Sunday, May 20, 2018
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Dylan delivers at Zoo

With a voice as raspy as a foghorn, growling out his lyrics in staccato bursts, Bob Dylan delivered nearly two hours of surprises in concert last night at the Toledo Zoo Amphitheater.

The inimitable artist, backed by a five-piece band, performed 16 songs dating from 1964 s I Don t Believe You (She Acts Like We Never Have Met) to four tunes from his 2006 Grammy-winning disc, Modern Times.

The 66-year-old folk-rock icon never gives audiences what they expect, and always pushes himself and his fans to find new ways to consider the familiar.

Last night, Dylan covered such classics as Lay, Lady, Lay, Like a Rolling Stone, and When I Paint My Masterpiece, but retooled the songs for this tour, reshaping them with new tempos and arrangements to suit his mood and the twangy guitars of his roots-rock band.

The setting was perfect for the sold-out zoo concert, which is the best venue in Toledo when the weather cooperates. Last night the risks of an outdoor show paid off with mild, low-70s temperatures and not a wisp of rain.

As the scent of incense wafted over the crowd, Dylan strode from the back of the 1930s-era bandshell to the front of the stage, slipped a Fender Stratocaster guitar strap over his shoulder, and without saying a word launched into Cat s in the Well.

His voice was extremely foggy at first, but warmed up as the night progressed. Dylan leaned back and strummed the riveting chords as Donnie Herron played fiddle and Denny Freeman added harmonic riffs on lead guitar.

The rhythm section of George Recile on drums, Tony Garnier on bass, and Stu Kimball on rhythm guitar provided supple support as Dylan blazed his way through a midtempo, bluesy rendition of When I Paint My Masterpiece and a driving version of Watching the River Flow that churned along like a paddlewheel steamer, Dylan tossing out verses in quick, monotone bursts.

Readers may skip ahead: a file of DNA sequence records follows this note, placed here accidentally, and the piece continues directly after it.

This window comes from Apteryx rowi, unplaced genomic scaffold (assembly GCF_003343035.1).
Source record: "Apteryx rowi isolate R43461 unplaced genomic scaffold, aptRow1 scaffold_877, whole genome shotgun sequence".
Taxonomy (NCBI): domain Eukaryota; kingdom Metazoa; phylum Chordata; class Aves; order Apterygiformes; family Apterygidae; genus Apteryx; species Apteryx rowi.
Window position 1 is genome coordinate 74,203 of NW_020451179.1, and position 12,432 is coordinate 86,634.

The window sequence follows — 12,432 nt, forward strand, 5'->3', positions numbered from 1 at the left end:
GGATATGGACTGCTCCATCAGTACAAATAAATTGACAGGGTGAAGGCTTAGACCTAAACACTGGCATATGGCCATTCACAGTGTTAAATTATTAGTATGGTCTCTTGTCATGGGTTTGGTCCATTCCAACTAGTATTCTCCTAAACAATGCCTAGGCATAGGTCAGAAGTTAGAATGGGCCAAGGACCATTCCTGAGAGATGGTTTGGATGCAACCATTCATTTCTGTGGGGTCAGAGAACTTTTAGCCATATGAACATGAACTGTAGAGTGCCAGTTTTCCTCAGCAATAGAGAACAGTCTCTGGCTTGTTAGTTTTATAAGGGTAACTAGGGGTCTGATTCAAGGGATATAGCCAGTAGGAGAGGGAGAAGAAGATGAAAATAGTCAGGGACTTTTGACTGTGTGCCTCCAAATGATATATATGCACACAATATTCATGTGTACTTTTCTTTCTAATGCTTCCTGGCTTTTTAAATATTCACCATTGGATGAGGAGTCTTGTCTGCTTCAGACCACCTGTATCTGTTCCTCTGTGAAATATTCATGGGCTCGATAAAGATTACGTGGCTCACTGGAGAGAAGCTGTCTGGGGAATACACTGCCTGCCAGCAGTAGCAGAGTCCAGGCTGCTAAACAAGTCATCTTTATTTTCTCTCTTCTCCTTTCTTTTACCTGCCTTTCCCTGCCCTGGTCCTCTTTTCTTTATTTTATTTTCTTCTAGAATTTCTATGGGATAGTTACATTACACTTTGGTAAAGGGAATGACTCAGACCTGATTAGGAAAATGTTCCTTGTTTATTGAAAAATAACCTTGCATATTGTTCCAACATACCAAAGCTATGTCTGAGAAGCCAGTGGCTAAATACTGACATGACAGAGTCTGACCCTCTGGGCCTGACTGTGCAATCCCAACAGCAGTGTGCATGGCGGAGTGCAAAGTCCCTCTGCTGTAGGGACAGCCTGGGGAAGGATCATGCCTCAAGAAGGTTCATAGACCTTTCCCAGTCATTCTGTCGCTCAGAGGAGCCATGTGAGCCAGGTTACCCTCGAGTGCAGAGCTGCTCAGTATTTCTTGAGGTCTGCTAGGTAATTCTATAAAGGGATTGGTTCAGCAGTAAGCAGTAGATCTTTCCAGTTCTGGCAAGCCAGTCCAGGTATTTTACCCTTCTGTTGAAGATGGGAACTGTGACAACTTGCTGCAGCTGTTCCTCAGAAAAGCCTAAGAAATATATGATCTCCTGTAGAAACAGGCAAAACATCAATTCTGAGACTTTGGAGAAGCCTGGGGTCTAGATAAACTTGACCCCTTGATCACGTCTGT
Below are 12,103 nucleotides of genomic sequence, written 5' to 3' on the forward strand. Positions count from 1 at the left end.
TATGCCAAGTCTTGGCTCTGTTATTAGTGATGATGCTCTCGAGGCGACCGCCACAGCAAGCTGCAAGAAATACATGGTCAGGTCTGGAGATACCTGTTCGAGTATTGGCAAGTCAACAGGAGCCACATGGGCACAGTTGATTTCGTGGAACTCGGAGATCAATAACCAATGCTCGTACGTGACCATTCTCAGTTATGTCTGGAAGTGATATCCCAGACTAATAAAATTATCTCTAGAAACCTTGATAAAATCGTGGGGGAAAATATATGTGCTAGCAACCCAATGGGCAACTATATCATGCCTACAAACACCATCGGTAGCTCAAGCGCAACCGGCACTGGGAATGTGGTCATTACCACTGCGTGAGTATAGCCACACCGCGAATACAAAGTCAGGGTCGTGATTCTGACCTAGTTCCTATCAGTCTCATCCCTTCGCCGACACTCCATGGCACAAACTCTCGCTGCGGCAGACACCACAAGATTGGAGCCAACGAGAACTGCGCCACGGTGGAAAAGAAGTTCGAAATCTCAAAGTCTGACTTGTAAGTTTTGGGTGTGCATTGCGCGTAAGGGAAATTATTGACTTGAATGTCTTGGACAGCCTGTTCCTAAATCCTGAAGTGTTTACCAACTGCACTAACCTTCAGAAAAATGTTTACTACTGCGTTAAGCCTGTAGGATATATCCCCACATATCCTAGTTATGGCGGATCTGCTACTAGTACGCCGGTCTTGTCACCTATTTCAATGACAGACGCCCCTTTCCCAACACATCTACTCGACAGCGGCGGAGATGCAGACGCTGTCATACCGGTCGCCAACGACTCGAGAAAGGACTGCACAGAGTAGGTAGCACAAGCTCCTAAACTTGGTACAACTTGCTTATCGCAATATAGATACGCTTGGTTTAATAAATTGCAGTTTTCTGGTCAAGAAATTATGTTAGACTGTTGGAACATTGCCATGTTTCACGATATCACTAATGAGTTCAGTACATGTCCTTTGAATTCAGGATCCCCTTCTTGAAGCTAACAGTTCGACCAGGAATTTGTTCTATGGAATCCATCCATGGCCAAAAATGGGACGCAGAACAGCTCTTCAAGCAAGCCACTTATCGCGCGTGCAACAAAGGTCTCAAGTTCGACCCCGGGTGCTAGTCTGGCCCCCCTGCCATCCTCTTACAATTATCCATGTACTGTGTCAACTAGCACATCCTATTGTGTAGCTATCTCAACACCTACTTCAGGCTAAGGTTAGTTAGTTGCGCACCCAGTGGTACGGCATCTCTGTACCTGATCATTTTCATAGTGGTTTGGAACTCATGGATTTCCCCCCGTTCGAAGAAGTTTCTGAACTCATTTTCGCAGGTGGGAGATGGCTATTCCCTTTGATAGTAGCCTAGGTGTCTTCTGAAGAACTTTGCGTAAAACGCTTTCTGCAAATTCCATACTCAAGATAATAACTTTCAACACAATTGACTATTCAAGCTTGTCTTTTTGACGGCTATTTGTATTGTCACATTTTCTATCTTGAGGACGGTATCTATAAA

Herron played steel guitar on the 1969 ballad Lay, Lady, Lay, with Dylan accentuating his rhythm guitar work with a few brief but impressive lead guitar riffs, kicking his leg up as he fired off the notes.

Dylan switched to keyboards for a rollicking When the Levee Breaks, and planted himself there for the rest of the night, never again picking up the guitar.

Amid all the gems was one clunker, Floater (Too Much to Ask), from 2001 s Love and Theft CD. The band stumbled through the tune with a dancehall beat and loopy organ tones that seemed caught somewhere between a vaudeville stage and a circus tent.

But High Water picked up the pace with a smoldering beat, accented by Herron s bouncy banjo intro and deft guitar work from Freeman.

One of the highlights of the night was Spirit on the Water, a slow ballad that stirred shouts of adulation when Dylan sang: You think I m over the hill. You think I m past my prime. Let me see what you ve got. We can have a whoppin good time.

The zoo crowd cheered to let their hero to know that they know he s not over the hill.

Highway 61 Revisited was a barn-burner and one of the few times the band stuck close to a song s original arrangement.

Summer Days was straight out of the 1950s three-chord rock era, and Dylan wrapped up the show with a subdued and steady-rolling version of Like a Rolling Stone, which sounded more reflective and mature, and less chaotic and threatening, than the original recording

After five minutes of pleading, the band returned for a two-song encore -- Thunder on the Mountain, in which Dylan addressed the audience for the first and only time by introducing his band, and the rousing closer, All Along the Watchtower.

Although Dylan had to overcome a froggy voice at first and a band whose overall sound tended toward sameness despite Herron s frequent instrument switches -- he has earned a spot in the pantheon of contemporary popular music and his fiery spirit, creative genius, and imposing body of work make every concert a memorable adventure.

Opening the concert was guitar ace Jimmie Vaughan, who played a solid set of Texas blues backed by a three-piece band. The older brother of the late great Stevie Ray Vaughan, Jimmie is one of the most tasteful blues guitarists on the planet, and in addition to his solid playing gave the crowd a thrill when he put the guitar behind his head and played a lengthy solo.

Strong-voiced blues singer Lou Ann Barton joined Vaughan s band for four songs shining on the saucy blues of Scratch My Back.

Contact David Yonke at or 419-724-6154.

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